Pubdate: Wed, 16 Jun 1999
Source: New Haven Register (CT)
Copyright: 1999, New Haven Register


Federal officials will give New Haven, Fairfield and Hartford $1 million to
develop a joint program aimed at combating the sale, manufacture and spread
of narcotics.

The three communities, which make up one of 30 High Intensity Drug
Trafficking Areas nationwide, will have access to $186 million in additional
federal funding once the programs are established.

That money can be used for a range of drug control activities such as
interdiction, investigation, prosecution, intelligence, communication and
law enforcement training.

"By gaining access to these funds, our communities will have a stronger
collective defense in fighting drugs," said Rosa DeLauro, D-3, in announcing
the $1 million in federal funding Tuesday. "This is a locally driven,
broadly supported effort to stop drugs from getting into our communities,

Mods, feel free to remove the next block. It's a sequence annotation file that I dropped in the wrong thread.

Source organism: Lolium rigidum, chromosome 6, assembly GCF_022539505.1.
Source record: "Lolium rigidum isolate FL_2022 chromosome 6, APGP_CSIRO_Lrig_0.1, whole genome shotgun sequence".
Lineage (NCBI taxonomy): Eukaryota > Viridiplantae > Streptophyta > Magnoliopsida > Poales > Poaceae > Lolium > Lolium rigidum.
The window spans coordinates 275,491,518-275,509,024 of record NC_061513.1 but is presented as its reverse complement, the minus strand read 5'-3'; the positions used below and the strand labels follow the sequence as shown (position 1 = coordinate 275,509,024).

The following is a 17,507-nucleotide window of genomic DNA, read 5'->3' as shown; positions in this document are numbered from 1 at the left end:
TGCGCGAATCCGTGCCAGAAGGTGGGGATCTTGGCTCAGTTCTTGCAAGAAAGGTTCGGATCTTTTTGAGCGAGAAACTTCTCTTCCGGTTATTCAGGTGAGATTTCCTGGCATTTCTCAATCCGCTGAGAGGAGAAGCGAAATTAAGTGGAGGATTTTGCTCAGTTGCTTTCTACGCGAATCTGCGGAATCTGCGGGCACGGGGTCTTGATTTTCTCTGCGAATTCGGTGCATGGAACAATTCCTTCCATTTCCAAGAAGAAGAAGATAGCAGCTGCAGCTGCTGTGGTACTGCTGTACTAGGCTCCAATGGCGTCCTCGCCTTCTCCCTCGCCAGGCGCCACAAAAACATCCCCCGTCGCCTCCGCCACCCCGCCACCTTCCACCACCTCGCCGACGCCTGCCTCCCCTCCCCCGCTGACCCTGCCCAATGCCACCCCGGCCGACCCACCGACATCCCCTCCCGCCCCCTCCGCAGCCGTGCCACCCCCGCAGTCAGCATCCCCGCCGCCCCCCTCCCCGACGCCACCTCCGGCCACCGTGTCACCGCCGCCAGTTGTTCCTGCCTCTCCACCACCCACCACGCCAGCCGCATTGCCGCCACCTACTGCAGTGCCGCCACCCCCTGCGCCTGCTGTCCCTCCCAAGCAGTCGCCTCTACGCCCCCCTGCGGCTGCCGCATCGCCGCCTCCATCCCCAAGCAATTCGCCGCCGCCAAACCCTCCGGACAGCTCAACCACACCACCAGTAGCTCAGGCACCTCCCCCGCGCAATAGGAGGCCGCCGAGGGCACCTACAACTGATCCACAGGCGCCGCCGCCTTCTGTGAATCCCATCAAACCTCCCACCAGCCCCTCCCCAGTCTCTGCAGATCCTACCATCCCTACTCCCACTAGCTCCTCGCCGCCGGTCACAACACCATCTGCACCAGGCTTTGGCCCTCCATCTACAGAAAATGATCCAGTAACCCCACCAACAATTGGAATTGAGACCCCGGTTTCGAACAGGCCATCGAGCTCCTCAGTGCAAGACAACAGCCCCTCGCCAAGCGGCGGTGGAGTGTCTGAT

and investigate and clean out areas where drugs already exist."

To qualify as a High Intensity Drug Trafficking Area, a region must have
relatively high rates of drug production, manufacturing, importation and
distribution, according to Barry R. McCaffey, director of the federal Office
of Drug Control Policy.

The Federal Bureau of Investigation, as well as state and local law
enforcement officials, will work together to develop new anti-drug

In addition to the New England High Intensity Drug Trafficking Area,
communities in central California, Hawaii, Ohio and Oregon also attained
HIDTA status in 1999.

Appalachia, Central Florida, Milwaukee and North Texas were named HIDTA
communities in 1997.

Last year, Congress appropriated $184 million for the HIDTA program.
President Clinton is asking for nearly $186 million for fiscal year 2000.

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